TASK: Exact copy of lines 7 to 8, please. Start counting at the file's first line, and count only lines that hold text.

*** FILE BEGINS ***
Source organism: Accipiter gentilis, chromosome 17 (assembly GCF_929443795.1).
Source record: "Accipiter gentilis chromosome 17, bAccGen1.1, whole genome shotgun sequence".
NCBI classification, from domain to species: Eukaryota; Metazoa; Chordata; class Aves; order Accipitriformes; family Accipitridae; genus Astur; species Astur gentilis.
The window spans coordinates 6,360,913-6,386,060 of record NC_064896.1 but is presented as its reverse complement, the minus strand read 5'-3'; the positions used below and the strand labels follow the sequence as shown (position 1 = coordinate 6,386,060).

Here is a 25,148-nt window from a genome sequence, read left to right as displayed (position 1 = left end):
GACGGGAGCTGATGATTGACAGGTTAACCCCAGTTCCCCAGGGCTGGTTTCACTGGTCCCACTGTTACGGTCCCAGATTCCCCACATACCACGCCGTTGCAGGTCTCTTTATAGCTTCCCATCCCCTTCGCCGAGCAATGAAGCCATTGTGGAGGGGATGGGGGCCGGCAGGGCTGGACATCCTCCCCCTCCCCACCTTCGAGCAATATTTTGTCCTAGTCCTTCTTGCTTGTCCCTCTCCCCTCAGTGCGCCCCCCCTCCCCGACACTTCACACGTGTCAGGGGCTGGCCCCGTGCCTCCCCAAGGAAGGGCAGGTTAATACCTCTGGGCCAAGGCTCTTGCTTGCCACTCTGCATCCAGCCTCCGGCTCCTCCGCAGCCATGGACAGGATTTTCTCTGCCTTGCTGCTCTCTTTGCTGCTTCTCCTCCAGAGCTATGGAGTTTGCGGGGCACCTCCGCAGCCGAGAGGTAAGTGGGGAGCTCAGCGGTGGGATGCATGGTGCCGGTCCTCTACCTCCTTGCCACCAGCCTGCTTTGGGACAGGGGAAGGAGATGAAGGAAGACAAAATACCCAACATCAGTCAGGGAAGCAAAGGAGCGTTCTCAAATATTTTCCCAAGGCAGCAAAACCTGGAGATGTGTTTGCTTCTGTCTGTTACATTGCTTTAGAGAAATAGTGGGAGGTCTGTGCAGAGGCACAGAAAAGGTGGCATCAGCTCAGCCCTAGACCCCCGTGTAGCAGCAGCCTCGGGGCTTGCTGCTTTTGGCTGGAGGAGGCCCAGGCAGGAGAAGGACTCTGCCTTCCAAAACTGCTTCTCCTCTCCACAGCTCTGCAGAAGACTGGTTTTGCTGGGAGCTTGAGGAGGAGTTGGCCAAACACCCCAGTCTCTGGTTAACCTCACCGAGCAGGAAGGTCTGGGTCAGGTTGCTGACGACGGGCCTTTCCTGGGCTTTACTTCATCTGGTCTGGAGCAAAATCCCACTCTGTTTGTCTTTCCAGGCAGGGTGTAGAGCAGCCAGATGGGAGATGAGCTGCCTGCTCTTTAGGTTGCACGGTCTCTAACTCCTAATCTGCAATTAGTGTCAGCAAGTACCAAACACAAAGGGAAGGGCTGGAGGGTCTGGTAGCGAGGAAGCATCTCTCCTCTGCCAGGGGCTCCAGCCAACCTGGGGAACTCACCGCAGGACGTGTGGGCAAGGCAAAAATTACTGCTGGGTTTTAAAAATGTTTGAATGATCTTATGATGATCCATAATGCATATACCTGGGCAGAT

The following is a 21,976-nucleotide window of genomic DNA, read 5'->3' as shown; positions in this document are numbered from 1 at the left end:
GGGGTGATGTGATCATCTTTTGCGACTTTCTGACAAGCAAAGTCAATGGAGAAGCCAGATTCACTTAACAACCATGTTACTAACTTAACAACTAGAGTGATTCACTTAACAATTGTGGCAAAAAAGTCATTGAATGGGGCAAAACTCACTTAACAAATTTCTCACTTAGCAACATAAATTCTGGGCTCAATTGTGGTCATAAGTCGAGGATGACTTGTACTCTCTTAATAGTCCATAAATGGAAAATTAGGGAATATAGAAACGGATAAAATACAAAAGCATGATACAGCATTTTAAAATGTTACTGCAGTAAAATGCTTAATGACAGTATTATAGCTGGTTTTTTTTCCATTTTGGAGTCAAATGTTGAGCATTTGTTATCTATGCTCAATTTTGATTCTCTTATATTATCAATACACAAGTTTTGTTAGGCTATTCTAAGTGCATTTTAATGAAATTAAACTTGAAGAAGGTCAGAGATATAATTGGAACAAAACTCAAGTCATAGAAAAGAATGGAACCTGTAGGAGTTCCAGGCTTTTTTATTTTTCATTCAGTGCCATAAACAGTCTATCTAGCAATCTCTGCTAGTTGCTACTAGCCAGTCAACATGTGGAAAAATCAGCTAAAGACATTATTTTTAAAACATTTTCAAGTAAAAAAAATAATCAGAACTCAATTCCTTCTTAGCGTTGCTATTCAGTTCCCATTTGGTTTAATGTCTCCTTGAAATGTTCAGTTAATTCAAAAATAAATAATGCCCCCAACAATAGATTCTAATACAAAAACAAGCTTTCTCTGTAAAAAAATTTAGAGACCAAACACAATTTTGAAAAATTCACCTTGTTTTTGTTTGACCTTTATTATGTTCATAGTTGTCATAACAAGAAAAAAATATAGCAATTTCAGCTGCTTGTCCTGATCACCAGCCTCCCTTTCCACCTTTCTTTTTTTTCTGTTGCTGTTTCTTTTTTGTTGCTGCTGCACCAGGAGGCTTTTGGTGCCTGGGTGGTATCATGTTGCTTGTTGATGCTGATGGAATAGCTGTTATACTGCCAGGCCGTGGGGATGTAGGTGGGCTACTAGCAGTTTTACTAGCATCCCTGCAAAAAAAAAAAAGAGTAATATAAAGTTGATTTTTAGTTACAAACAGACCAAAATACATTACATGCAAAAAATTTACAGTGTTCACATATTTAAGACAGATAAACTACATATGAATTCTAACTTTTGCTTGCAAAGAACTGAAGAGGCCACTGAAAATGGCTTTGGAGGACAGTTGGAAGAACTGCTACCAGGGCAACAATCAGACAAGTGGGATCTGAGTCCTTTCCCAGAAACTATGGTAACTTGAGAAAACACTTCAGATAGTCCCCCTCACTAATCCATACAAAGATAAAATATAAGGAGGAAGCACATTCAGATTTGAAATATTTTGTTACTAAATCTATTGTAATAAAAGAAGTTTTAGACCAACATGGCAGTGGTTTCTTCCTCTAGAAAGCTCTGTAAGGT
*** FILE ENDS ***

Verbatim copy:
The following is a 21,976-nucleotide window of genomic DNA, read 5'->3' as shown; positions in this document are numbered from 1 at the left end:
GGGGTGATGTGATCATCTTTTGCGACTTTCTGACAAGCAAAGTCAATGGAGAAGCCAGATTCACTTAACAACCATGTTACTAACTTAACAACTAGAGTGATTCACTTAACAATTGTGGCAAAAAAGTCATTGAATGGGGCAAAACTCACTTAACAAATTTCTCACTTAGCAACATAAATTCTGGGCTCAATTGTGGTCATAAGTCGAGGATGACTTGTACTCTCTTAATAGTCCATAAATGGAAAATTAGGGAATATAGAAACGGATAAAATACAAAAGCATGATACAGCATTTTAAAATGTTACTGCAGTAAAATGCTTAATGACAGTATTATAGCTGGTTTTTTTTCCATTTTGGAGTCAAATGTTGAGCATTTGTTATCTATGCTCAATTTTGATTCTCTTATATTATCAATACACAAGTTTTGTTAGGCTATTCTAAGTGCATTTTAATGAAATTAAACTTGAAGAAGGTCAGAGATATAATTGGAACAAAACTCAAGTCATAGAAAAGAATGGAACCTGTAGGAGTTCCAGGCTTTTTTATTTTTCATTCAGTGCCATAAACAGTCTATCTAGCAATCTCTGCTAGTTGCTACTAGCCAGTCAACATGTGGAAAAATCAGCTAAAGACATTATTTTTAAAACATTTTCAAGTAAAAAAAATAATCAGAACTCAATTCCTTCTTAGCGTTGCTATTCAGTTCCCATTTGGTTTAATGTCTCCTTGAAATGTTCAGTTAATTCAAAAATAAATAATGCCCCCAACAATAGATTCTAATACAAAAACAAGCTTTCTCTGTAAAAAAATTTAGAGACCAAACACAATTTTGAAAAATTCACCTTGTTTTTGTTTGACCTTTATTATGTTCATAGTTGTCATAACAAGAAAAAAATATAGCAATTTCAGCTGCTTGTCCTGATCACCAGCCTCCCTTTCCACCTTTCTTTTTTTTCTGTTGCTGTTTCTTTTTTGTTGCTGCTGCACCAGGAGGCTTTTGGTGCCTGGGTGGTATCATGTTGCTTGTTGATGCTGATGGAATAGCTGTTATACTGCCAGGCCGTGGGGATGTAGGTGGGCTACTAGCAGTTTTACTAGCATCCCTGCAAAAAAAAAAAAGAGTAATATAAAGTTGATTTTTAGTTACAAACAGACCAAAATACATTACATGCAAAAAATTTACAGTGTTCACATATTTAAGACAGATAAACTACATATGAATTCTAACTTTTGCTTGCAAAGAACTGAAGAGGCCACTGAAAATGGCTTTGGAGGACAGTTGGAAGAACTGCTACCAGGGCAACAATCAGACAAGTGGGATCTGAGTCCTTTCCCAGAAACTATGGTAACTTGAGAAAACACTTCAGATAGTCCCCCTCACTAATCCATACAAAGATAAAATATAAGGAGGAAGCACATTCAGATTTGAAATATTTTGTTACTAAATCTATTGTAATAAAAGAAGTTTTAGACCAACATGGCAGTGGTTTCTTCCTCTAGAAAGCTCTGTAAGGT